How to debug Android PhoneGap Apps locally on windows

By SuperUser Account on 12/11/2013

Be sure to read my previous post  first since this post builds on “option 1″ which is about building a PhoneGap app for Android locally on your Windows computer.  It is not about using “option 2″ which is building PhoneGap apps with the PhoneGap build server.  I’ll blog on option 2 in my next post.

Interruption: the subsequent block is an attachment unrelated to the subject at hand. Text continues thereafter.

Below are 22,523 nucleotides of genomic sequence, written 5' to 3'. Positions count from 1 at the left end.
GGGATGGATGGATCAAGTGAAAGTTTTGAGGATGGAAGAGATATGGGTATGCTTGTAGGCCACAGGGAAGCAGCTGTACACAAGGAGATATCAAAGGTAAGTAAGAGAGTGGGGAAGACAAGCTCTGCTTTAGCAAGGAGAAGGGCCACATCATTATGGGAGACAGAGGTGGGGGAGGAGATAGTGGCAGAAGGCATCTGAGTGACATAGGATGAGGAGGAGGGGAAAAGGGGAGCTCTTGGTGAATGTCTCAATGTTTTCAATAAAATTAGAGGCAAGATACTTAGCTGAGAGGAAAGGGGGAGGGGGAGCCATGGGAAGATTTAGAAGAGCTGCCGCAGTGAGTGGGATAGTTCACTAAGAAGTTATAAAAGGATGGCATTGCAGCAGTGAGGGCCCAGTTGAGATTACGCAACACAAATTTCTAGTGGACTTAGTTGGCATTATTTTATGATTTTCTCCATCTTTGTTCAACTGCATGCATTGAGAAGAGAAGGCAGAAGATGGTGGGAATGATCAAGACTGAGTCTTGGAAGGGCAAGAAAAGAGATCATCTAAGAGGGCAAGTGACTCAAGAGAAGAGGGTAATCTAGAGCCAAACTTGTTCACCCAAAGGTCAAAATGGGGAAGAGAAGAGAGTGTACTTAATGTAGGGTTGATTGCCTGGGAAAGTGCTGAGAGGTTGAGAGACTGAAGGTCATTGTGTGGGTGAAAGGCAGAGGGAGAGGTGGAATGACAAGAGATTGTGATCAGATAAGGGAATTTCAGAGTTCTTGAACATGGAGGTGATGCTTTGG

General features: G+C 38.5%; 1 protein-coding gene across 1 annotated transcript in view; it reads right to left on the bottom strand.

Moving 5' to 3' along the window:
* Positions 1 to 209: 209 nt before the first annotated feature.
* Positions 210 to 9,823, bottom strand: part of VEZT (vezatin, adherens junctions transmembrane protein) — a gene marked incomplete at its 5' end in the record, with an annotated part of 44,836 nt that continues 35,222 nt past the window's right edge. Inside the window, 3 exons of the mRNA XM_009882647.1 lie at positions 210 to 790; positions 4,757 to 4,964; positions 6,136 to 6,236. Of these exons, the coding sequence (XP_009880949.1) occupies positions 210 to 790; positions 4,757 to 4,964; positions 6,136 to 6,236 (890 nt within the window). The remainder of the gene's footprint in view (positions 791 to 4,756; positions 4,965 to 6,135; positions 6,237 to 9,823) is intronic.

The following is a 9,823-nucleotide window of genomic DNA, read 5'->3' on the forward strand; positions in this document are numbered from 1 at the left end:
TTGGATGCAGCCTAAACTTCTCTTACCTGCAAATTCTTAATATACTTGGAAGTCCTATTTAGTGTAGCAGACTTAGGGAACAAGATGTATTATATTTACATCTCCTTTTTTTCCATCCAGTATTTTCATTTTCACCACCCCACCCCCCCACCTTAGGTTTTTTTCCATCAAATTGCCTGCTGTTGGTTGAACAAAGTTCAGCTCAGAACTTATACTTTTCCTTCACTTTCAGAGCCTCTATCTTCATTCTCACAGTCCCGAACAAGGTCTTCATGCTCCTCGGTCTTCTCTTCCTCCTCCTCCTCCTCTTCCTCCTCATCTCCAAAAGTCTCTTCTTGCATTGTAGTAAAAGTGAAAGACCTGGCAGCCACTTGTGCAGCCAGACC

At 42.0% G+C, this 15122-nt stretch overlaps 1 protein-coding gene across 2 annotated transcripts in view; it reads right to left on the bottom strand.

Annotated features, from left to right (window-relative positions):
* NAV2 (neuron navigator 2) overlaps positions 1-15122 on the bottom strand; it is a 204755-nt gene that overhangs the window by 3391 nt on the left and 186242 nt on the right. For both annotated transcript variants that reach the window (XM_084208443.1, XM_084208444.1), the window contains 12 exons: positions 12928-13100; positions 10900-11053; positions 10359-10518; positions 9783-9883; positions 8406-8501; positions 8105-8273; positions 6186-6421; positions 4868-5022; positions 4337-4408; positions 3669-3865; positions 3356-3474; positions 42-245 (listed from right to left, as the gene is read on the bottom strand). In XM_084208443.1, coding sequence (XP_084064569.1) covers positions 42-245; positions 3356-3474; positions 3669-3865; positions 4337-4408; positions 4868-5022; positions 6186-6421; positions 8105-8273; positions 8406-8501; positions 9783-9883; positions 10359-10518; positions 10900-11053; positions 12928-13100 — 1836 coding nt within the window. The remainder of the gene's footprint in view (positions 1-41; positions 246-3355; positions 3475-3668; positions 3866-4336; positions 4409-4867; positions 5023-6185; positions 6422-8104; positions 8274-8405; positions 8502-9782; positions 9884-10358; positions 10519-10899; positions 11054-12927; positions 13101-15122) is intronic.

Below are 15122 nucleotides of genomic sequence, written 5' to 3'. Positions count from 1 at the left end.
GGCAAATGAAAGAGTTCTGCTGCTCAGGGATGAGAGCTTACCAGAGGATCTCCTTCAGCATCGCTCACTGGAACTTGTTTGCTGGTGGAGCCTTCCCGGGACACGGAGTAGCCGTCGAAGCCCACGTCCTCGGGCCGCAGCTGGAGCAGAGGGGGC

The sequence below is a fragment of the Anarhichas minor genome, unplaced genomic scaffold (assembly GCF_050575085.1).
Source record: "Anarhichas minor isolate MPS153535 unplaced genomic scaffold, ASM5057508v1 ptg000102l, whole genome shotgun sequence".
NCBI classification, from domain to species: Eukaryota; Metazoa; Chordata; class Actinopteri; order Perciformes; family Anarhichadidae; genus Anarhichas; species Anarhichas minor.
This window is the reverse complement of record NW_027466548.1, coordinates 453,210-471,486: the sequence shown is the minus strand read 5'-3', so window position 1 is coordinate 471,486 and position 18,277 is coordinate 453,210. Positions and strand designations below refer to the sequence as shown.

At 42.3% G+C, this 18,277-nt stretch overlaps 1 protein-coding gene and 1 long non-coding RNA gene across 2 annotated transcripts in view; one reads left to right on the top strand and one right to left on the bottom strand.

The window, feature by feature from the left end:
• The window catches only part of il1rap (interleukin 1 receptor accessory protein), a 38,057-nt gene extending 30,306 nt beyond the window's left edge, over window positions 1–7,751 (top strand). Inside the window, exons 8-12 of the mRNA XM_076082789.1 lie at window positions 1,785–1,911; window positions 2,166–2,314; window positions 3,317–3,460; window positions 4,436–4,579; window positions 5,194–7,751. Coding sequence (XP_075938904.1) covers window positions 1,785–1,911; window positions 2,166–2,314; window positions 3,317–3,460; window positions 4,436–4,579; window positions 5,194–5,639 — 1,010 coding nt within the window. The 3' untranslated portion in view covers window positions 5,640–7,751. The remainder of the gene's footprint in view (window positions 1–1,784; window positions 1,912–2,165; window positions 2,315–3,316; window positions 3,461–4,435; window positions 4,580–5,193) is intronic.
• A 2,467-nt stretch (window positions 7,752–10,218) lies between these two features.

PhoneGap is turning out to be pretty cool.   I built my first Hello World app and like most hacks do, went to work hot-rodding it.  My hot-rod Hello World app is found here:https://github.com/briankj/phonegap_hello_world  on github if you want to check it out.  It handles the deviceonready event, displays properties of the device, and interacts with camera, gps, compass and records and plays audio.  As promised, I used the PhoneGap / Cordova API to build the app and test it on my Galaxy S4 and my iPad.   In the process, I botched the Javascript a few times and the app just sat there doing nothing when I touched buttons on the UI.  The bugs caused error conditions, but my error handling was pretty sparse for this demo app and so consequently there was no user-friendly information passed to the screen describing the offending errors, like you normally get with compiled frameworks like ASP.NET and others.  So what next I asked?  I’m no Javascript expert so I started Googling around to get debugging plugged into my PhoneGap development process and found it is not straight-forward.  I found several approaches and tried a few.  For example, I tried the PhoneGap Weinre server available a http://debug.phonegap.com, but I did not have any luck there.   The method that worked best for me was to set up my own local Weinre server on my Windows laptop.  Like all things PhoneGap it took me a while to get it working properly.  The Weinre docs were pretty much spot-on so you can start by reading those on the website.  The biggest issue I struggled with was poking holes through my laptop’s firewall (I’m running Mcgafee).  Once I added rules to the firewall to allow inbound and outbound traffic on port 8081 I managed to get it working.  I may not know all the tricks to debugging effectively yet so at this point I’d say debugging my hot-rodded Android Hello World app is OK, but not great.  It’s not as good as using Visual Studio to debug C# code or using Flash Builder to debug Actionscript for example.  I’d say it’s more like the debugging I did back in the day writing COBOL using “display” statements or like using “echo” statements to debug UNIX scripts.  No breakpoints and stepping through the code like we all prefer when using Weinre.  Still, I got it done with “console.log” statements in my Javascript code.  As I become more experienced with Javascript and PhoneGap I expect the debugging process will improve quite a bit, but for now it is still pretty slow.  I’ll describe how I’m doing it below and if anyone can give me some pointers to improve, I’d really appreciate it.